I see bands who are, more than ever, adopting this missionary model of pursuing their music. They may rarely consciously see it this way or express it in these words, but its what they are doing. They may not be a missionary in a foreign third world tribe, but they are going into an existing culture with its own language, traditions and customs. The only difference is that instead of wearing a tribal head dress and carrying a spear to assimilate to a culture, they are wearing skinny jeans and carrying an electric guitar.        

I truly believe that these artists are the ones who will lead the church back to a place of influence in Western society.

I believe that we are coming into a time where the church needs artists to be missionaries. It needs musicians in the place where it has lost its voice – the arts and entertainment industry. The church brings evangelists in, but they send missionaries out. We’ve spent years bringing bands IN for camps, rallies and services but have had very little commitment to sending them OUT, as though for some strange reason a musician must be abandoning their faith to take their music beyond the church.

Builders can build houses for non christians and dentists can fix the teeth of the unsaved, but for some reason the church struggles with the idea of musicians playing music to the un-churched.

This is more than just passionate Christian musicians acknowledging that they need to take their message to where the lost are. It’s also Christian musicians realising that they have a place in culture and that their art can intersect with their faith without it having to create content that is overtly Christian in tone. They don’t have to recite bible verses or meet a Jesus Per Minute quota to be called a Christian artist.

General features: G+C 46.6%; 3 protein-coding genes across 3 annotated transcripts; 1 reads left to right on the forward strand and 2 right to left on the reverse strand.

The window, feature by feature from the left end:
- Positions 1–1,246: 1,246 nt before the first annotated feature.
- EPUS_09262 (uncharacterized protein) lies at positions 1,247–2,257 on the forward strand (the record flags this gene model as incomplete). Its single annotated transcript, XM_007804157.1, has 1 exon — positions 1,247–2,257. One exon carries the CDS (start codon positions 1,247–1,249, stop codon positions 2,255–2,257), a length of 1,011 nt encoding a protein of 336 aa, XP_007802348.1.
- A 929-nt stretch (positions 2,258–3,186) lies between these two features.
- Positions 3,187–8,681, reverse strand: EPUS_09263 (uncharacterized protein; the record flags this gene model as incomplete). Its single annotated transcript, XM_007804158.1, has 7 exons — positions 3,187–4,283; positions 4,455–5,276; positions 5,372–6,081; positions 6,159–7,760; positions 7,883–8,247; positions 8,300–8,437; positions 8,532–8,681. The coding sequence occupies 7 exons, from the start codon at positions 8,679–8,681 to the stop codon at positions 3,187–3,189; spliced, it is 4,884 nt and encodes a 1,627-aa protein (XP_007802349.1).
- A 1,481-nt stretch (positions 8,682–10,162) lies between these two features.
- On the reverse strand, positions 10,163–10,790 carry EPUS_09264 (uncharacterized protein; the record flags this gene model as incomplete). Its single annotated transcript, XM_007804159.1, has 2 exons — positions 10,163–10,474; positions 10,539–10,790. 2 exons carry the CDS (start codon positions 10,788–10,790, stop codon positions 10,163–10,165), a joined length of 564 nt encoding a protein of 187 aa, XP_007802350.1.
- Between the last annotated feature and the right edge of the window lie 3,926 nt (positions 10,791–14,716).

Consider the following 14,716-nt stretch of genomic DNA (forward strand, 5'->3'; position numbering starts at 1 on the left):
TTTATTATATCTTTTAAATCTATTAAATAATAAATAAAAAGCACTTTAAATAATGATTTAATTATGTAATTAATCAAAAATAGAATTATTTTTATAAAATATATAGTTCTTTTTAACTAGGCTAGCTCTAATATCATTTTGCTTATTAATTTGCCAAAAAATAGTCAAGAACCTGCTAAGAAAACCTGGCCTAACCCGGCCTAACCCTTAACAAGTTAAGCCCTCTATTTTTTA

The game has changed. We are seeing the end of a generation of Christianity that tried to be relevant through providing a parallell to everything modern western culture could offer, and instead we are seeing one that is trying to give Christian’s a voice in the thick of that culture.

It’s time for us to begin sending artists out and doing whatever it looks like to support them in that. Rather than contain their giftings to the church and hoping that others will come looking, we need to send them out so their gifts can be salt and light to their respective industries.

It’s important here to understand that I’m not saying we should do away with events like FEMF. I strongly believe in what this event offers and that it is a crucial ministry. It gives young people a breath of fresh air from the pollution of secular pop culture. It allows them to experience community with other like-minded youth and see that great music can be made by Christian people – that people can love Jesus and good music at the same time.